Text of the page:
Camille Claudel Shines in Natural Light

Camille Claudel, The Age of Maturity, modeled 1899, cast 1902. Musée d'Orsay

The Getty Center's "Camille Claudel" brings together about 60 works by the pioneering woman sculptor, known for her professional, romantic, and perhaps toxic relationship with Auguste Rodin. It's an essential chapter of late 19th-century art history and also a celebration of light.

Installation view
The latter is ironically due to MeToo harasser Richard Meier. He designed the Getty's Exhibition Pavilion to have plenty of natural overhead light, filtered as needed thorough louvers. In practice, however, the skylights have almost always been blacked out because Getty exhibitions typically mix media and include light-sensitive materials. (Same story at LACMA's Renzo Piano-designed Resnick Pavilion.) 
Camille Claudel, Bust of Léon Lhermitte, modeled and cast 1889-95. Musée Camille Claudel, Nogent-sur-Seine
But in "Camille Claudel," everything is bronze, marble, terracotta, or plaster—all in glorious light. It's a too-rare reminder of how skylights can transform an exhibition. Upon entering the first gallery, you feel you're in a Good Place. The ambient light reaches into the hollows of the bronzes, making Claudel's artistry fully legible.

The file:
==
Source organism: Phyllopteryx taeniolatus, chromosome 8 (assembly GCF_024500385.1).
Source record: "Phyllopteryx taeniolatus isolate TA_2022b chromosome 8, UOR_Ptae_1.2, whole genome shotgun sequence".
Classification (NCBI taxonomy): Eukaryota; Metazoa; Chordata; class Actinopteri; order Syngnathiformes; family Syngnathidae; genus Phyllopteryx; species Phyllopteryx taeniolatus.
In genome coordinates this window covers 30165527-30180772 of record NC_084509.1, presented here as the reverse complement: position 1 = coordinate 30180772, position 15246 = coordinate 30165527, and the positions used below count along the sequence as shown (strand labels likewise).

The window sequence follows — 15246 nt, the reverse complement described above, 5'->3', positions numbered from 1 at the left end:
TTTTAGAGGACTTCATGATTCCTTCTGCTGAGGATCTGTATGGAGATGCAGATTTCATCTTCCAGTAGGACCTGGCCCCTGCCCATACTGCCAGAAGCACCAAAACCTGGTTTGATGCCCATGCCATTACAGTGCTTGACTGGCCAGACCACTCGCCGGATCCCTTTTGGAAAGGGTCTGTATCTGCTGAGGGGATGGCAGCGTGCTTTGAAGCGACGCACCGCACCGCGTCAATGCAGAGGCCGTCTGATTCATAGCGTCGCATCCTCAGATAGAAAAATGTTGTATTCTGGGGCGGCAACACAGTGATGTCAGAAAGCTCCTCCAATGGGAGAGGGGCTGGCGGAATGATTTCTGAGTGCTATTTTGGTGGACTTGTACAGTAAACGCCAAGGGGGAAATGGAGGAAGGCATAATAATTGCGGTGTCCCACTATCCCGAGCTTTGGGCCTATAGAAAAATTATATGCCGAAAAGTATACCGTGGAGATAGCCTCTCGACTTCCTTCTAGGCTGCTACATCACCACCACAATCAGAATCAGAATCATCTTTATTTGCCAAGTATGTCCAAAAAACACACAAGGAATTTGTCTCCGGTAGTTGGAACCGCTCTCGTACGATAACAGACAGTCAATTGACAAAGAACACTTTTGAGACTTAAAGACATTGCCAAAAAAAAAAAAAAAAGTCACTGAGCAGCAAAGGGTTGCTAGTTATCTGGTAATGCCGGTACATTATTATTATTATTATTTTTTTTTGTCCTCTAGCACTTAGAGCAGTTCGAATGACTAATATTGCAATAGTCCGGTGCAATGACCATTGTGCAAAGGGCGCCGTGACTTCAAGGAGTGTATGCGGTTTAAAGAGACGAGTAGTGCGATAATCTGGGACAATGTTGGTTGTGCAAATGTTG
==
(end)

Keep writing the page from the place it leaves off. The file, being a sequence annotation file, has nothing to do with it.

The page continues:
The sculptures, Claudel's plus a few of Rodin's, are installed on rectilinear pedestals sharing elliptical or biomorphic bases. The bases communicate nonverbally, indicating that pieces are related. The layout leaves space to view sculptures from all sides. Curved lilac-fabric scrims supply a note of color to a largely monochrome show.

"Camille Claudel" runs through July 21, 2024.


Anonymous said…
> The latter is ironically due to MeToo
> harasser Richard Meier.

That article is over 5 years old, but until today I've never read about Meier being like a Harvey Weinstein, Bill Cosby or (Prince) Andrew Windsor. smh

Lousy judgment, devious social skills, unethical behavior. It's almost like Richard Meier has a Govan/Zumthor blob wedged between his legs.

Quite seriously, there are some dark qualities embedded in the human brain.
Anonymous said…
The skylights often being covered up in both the Getty and LACMA's Resnick galleries is why the floor-to-ceiling windows in the new building that spans Wilshire Blvd probably will be eventually treated the same way.

However, unlike the objects in the Getty Museum's current exhibit, does LACMA have as many good non-light-sensitive artworks worth displaying?